|Appearance||Clumps and rolls of clouds that resemble mackerel scales|
|Precipitation||No, but may signify approaching precipitation.|
A mackerel sky is a common term for clouds made up of rows of cirrocumulus or altocumulus clouds displaying an undulating, rippling pattern similar in appearance to fish scales; this is caused by high altitude atmospheric waves.
Cirrocumulus appears almost exclusively with cirrus some way ahead of a warm front and is a reliable forecaster that the weather is about to change. When these high clouds progressively invade the sky and the barometric pressure begins to fall, precipitation associated with the disturbance is likely about 6 to 12 hours away. A thickening and lowering of cirrocumulus into middle-étage altostratus or altocumulus is a good sign that the warm front or low front has moved closer and it may start raining within less than six hours. The old rhymes "Mackerel sky, not twenty-four hours dry" and "Mares' tails and mackerel scales make lofty ships to carry low sails" both refer to this long-recognized phenomenon.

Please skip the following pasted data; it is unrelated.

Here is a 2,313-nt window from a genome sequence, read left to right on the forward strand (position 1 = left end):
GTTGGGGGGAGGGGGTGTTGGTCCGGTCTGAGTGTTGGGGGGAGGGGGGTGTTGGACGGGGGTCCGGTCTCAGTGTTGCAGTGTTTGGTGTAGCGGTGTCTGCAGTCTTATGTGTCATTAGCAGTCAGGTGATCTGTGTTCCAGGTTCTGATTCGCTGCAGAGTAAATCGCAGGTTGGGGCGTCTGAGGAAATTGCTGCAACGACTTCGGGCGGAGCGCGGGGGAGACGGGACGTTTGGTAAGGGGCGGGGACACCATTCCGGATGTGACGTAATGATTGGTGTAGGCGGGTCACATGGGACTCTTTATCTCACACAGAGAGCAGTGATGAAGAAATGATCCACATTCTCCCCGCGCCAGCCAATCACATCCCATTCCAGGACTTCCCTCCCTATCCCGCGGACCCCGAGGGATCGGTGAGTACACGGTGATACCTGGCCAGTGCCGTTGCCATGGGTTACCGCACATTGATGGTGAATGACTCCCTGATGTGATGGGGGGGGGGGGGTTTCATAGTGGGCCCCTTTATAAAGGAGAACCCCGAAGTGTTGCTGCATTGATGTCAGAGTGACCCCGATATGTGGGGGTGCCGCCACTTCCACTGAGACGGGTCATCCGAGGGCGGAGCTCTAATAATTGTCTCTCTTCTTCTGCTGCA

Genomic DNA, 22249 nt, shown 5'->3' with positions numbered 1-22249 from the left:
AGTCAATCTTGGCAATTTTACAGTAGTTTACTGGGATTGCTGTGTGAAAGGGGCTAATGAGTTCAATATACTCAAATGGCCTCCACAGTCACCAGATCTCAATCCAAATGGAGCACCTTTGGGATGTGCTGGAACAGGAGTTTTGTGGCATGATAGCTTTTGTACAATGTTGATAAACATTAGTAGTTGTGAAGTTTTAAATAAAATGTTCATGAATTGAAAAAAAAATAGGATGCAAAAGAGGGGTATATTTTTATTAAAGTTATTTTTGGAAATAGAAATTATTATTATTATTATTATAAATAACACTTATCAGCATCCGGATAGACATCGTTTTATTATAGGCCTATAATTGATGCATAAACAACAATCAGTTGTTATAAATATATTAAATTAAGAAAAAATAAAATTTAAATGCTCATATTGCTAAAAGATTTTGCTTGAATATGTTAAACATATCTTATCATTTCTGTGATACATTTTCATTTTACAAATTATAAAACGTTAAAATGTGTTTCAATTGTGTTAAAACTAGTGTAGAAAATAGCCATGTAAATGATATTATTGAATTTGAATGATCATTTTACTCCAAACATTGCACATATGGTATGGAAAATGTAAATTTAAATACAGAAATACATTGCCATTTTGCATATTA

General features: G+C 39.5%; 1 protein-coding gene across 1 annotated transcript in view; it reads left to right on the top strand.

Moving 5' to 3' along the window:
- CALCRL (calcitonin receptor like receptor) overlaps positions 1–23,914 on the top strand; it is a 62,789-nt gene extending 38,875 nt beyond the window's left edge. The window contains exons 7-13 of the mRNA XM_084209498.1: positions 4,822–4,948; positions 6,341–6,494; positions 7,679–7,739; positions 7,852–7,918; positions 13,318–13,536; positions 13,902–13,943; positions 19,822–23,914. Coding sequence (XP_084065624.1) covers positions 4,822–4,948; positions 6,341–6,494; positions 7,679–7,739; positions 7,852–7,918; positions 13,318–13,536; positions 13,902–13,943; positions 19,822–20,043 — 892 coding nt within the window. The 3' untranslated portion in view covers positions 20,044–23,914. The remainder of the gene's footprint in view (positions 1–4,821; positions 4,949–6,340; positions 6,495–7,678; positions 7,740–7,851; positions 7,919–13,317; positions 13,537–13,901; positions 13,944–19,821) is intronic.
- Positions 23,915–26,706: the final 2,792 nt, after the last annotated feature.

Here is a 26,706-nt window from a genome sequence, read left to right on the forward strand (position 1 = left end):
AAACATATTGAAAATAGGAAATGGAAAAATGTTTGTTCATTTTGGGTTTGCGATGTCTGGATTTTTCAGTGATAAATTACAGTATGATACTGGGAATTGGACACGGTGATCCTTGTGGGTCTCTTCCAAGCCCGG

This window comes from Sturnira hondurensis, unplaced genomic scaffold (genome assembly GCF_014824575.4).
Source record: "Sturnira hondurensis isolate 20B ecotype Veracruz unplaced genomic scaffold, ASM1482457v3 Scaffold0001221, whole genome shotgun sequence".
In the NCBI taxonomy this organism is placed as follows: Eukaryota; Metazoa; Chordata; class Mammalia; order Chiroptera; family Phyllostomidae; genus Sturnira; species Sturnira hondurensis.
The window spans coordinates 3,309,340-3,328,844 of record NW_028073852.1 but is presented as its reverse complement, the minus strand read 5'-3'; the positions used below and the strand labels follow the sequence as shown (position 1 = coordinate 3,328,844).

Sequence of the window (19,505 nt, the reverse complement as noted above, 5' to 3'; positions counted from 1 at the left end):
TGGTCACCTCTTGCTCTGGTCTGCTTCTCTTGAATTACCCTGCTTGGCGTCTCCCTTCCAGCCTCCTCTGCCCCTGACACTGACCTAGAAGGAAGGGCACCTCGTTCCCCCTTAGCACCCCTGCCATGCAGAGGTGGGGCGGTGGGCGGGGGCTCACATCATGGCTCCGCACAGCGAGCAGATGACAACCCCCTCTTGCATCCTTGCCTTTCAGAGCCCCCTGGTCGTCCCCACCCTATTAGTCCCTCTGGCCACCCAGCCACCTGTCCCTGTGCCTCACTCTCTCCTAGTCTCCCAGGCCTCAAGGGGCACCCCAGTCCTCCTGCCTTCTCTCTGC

Other phrases in weather lore take mackerel skies as a sign of changeable weather. Examples include "Mackerel sky, mackerel sky. Never long wet and never long dry", and "A dappled sky, like a painted woman, soon changes its face".
It is sometimes known as a buttermilk sky, particularly when in the early cirrocumulus stage, in reference to the clouds' "curdled" appearance. In France it is sometimes called a ciel moutonné (fleecy sky); and in Spain a cielo empedrado (cobbled sky); in Germany it is known as Schäfchenwolken (sheep clouds), and in Italy the clouds are described as a pecorelle (like little sheep). Irish uses the same image as the English, calling the phenomenon spéir ronnach.
Mackerel sky over Erlangen, Germany
Mackerel sky over Heidelberg, Germany
Altocumulus mackerel sky clouds over Burlington, Canada.
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- Lefevre, Karla (11 October 2013). "Making heads of mares' tails". NASA Earth Data.
- Klocek, Dennis (2010). Climate: Soul of the Earth. SteinerBooks. p. 32. ISBN 9781584204589.
- Hamblyn, Richard (2011). The Invention of Clouds: How an Amateur Meteorologist Forged the Language of the Skies. Pan Macmillan. p. 240. ISBN 9780330537308.